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Perplexing switch application

Discussion in 'Electronic Design' started by Mike Chippendale, Apr 12, 2004.

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  1. I am working on a project that requires me to measure pressure and
    have it readout on an array of LEDs. It is intended to measure 4
    different zones in a mattress and display on the LED arrays, the
    amount of pressure being applied in the 4 corresponding areas. Three
    levels of intensity will be displayed in a 3-LED array for each of 4
    zones. The electronics end of it will use an algorith to calibrate
    the intensity to overcome the weight differences in the people who may
    be laying on the mattress. It needs to utilize "switches" of some
    nature that will be able to be fit into the lining of various
    mattresses (different support levels, padding etc.) , and function the
    same. The kicker to the whole project is that it will readout on a
    display that is connected to the sensors/switches with leads, and the
    whole system needs to be battery powered. Any
    advise/observations/comments would be appreciated.


  2. Tim Wescott

    Tim Wescott Guest

    Look for "pressure sensor" on the web. There's a number of MEMS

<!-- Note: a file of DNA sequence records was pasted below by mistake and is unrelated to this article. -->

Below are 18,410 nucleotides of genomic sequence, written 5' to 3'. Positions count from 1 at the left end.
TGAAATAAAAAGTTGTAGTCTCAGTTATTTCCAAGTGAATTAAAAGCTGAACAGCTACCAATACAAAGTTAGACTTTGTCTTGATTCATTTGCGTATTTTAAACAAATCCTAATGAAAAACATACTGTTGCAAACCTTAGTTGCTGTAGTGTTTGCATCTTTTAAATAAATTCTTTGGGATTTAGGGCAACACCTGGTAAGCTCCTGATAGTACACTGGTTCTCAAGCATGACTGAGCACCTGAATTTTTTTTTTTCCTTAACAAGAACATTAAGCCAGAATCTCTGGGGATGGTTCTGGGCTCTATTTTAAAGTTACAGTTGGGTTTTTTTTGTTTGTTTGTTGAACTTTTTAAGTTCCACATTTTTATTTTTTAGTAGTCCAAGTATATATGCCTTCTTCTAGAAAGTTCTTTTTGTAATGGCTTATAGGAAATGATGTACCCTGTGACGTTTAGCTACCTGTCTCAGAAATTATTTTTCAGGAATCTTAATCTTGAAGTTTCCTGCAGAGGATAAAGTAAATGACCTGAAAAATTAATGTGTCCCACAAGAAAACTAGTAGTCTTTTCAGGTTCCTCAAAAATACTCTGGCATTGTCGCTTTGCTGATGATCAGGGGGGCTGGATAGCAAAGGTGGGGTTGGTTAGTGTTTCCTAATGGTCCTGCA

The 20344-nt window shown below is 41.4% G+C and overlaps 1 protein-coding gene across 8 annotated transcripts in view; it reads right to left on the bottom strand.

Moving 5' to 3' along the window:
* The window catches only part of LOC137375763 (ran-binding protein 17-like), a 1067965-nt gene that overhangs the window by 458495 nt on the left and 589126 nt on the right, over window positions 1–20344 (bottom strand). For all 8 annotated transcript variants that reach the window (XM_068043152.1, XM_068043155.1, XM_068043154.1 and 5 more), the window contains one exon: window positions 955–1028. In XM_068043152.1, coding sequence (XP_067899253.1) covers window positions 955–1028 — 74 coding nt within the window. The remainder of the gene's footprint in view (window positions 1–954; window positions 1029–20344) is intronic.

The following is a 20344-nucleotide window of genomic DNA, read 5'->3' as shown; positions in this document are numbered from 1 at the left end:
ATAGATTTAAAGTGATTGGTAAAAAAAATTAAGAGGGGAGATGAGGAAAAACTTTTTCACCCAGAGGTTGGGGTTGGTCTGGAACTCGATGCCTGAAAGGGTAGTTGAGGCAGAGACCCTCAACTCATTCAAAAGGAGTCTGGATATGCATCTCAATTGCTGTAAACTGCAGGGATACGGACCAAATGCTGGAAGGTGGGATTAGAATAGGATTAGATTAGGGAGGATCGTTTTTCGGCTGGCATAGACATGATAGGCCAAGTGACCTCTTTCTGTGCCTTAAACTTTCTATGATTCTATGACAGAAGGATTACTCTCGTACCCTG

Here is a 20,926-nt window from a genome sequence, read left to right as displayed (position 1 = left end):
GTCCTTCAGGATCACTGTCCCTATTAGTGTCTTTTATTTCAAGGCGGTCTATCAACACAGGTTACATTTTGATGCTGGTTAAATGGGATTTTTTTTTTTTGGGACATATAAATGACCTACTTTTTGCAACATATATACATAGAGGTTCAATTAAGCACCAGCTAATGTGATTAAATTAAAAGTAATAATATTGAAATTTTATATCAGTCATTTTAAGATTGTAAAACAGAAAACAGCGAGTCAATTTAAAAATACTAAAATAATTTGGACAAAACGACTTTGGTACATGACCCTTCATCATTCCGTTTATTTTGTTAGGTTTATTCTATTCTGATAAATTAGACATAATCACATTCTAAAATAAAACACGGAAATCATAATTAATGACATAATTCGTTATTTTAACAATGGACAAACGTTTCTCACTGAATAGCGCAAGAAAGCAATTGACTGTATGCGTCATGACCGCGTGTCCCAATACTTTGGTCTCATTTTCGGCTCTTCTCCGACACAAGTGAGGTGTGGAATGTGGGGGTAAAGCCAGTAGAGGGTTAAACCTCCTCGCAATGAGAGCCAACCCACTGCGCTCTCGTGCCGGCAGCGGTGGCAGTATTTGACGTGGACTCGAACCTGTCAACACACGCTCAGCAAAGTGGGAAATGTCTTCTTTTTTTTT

pressure sensors with built-in amplifiers, etc., from a number of
    semiconductor manufacturers.
  3. Joerg

    Joerg Guest

    Mike, check out cabling in other high stress applications such as aircraft
    wiring. I believe that the wiring will be the neuralgic spot here for
    stress failure.

    LEDs in a battery application seem sub-optimal since they consume lots of
    power. How about a low power uC such as the MSP430 and an LCD display?

    Regards, Joerg.
  4. Luhan Monat

    Luhan Monat Guest


    You need a 'force sensing resistor' (FSR) - available from Interlink and
    others. Very proven technology. Relatively inexpensive.
  5. Hi Mike,
    this sounds like something I did about 10 years ago.
    I used custom made FSR (force sensing ressitor) sensors from Interlink.
    I was an array of 32*20 sensors. 20 of them in paralell stripes
    giving 32 lines along the mattress.
    These sensors do not really "measure" the pressure but give an approximate
    value for the pressure/force a person feels on the matress.
    It was used to select the best mattress for a person by calculating
    what deformation on different mattress types the person would generate.
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